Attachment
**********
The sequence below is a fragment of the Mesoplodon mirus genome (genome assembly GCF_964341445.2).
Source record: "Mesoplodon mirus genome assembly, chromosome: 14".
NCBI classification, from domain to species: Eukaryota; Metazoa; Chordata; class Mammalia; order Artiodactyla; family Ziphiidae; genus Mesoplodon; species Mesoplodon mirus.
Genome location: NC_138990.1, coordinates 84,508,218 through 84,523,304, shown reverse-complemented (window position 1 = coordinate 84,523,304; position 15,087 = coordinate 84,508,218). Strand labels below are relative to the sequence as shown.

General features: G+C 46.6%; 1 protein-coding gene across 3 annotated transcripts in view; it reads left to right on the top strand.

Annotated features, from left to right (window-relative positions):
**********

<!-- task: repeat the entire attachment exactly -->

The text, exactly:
The sequence below is a fragment of the Mesoplodon mirus genome (genome assembly GCF_964341445.2).
Source record: "Mesoplodon mirus genome assembly, chromosome: 14".
NCBI classification, from domain to species: Eukaryota; Metazoa; Chordata; class Mammalia; order Artiodactyla; family Ziphiidae; genus Mesoplodon; species Mesoplodon mirus.
Genome location: NC_138990.1, coordinates 84,508,218 through 84,523,304, shown reverse-complemented (window position 1 = coordinate 84,523,304; position 15,087 = coordinate 84,508,218). Strand labels below are relative to the sequence as shown.

General features: G+C 46.6%; 1 protein-coding gene across 3 annotated transcripts in view; it reads left to right on the top strand.

Annotated features, from left to right (window-relative positions):